The Form of a Ring
A Look at Wedding Band ShapesDiamonds are a popular element to engagement rings and wedding bands. They’re admired for their brilliance, durability and symbolism. While the rings themselves get recognition, they’re often overshadowed by jewels. There’s plenty of variety to be had with band designs, including the shapes they take on.

The most common type of band is a circle. This shape is a comfortable fit for the finger and serve as a base for other ring types. Circular bands may have originated as a romantic gesture. The shape goes around and round without end. Love too is constant.

A variation on the circle is to give the shank a bend. These are known as curved or V shaped rings. Some may have more dramatic or subtler arches than others. The bend commonly sits on top of the finger, and decorated with smaller stones. They may be stacked with circular diamond bands, the arch curving around the central jewel.

Other rings keep the circle intact and add to the design. Bamboo style bands feature ribs perpendicular to the band. Arched diamond rings have curves along the outside of the ring. Geometric bands by contrast have straight edges on the outer band.


Unique engagement rings may do away with the circle. Split shanks are a single ring at the bottom. They separate and spread as they approach the knuckle side of the hand. Designer engagement rings have varying number of sub-bands, from two five or more. These splits may be equally spaced or nested within one another.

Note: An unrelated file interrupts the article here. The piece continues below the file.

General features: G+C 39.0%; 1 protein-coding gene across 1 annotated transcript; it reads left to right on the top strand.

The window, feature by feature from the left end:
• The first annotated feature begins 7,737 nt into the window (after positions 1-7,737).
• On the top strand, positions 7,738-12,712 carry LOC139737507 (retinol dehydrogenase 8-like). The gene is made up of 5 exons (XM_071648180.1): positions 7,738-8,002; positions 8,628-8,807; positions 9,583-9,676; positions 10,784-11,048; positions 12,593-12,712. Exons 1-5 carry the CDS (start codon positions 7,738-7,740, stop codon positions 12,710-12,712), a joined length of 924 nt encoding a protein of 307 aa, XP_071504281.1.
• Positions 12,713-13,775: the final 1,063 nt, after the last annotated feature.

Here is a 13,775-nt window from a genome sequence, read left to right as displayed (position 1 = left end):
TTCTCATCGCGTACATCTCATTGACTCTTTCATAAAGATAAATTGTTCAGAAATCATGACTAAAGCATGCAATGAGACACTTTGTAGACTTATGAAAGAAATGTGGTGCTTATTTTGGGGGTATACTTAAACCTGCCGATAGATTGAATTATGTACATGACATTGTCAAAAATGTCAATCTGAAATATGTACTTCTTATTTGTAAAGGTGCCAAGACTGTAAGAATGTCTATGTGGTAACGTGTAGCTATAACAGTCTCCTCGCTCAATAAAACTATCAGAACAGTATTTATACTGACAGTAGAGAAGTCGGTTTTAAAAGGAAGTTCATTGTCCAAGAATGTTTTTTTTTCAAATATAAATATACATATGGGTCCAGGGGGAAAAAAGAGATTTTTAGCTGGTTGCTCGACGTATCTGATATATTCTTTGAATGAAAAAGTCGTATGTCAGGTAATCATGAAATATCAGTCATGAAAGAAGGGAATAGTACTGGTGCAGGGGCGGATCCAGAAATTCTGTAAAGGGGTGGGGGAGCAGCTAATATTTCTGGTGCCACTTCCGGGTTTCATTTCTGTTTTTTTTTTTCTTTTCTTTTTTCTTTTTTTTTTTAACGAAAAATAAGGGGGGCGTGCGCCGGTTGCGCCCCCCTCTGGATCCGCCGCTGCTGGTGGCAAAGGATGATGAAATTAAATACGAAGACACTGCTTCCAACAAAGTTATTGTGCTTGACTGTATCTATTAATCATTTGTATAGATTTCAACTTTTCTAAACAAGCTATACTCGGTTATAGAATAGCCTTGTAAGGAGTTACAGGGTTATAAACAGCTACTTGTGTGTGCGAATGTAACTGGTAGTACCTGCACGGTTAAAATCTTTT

Bands aren’t always symmetrical. Bypass rings don’t form a closed loop. They curl, with the two ends moving past each other. Each end is tipped with a diamond. Asymmetric bands connect at different parts of the jewel, such as the lower left and upper right.

Some rings resemble split shanks, connected at the bottom and separate elsewhere. Infinity and intertwined rings don’t stay apart. The shanks on intertwined bands curve around each other, forming crosses and open spaces. Infinity rings, true to their name, form a series of infinity symbols.

Crisscross bands resemble two shanks joined to form an X. Depending on the individual bands, these designs stand out from one another. Some are thinner, others wider. The bands may be ribbed, giving the impression of more rings in the crisscross. Edges may be beveled, sharply defined or otherwise played with for additional styles. Have a look at the Valentin Magro Wedding Band collection for many of these designs.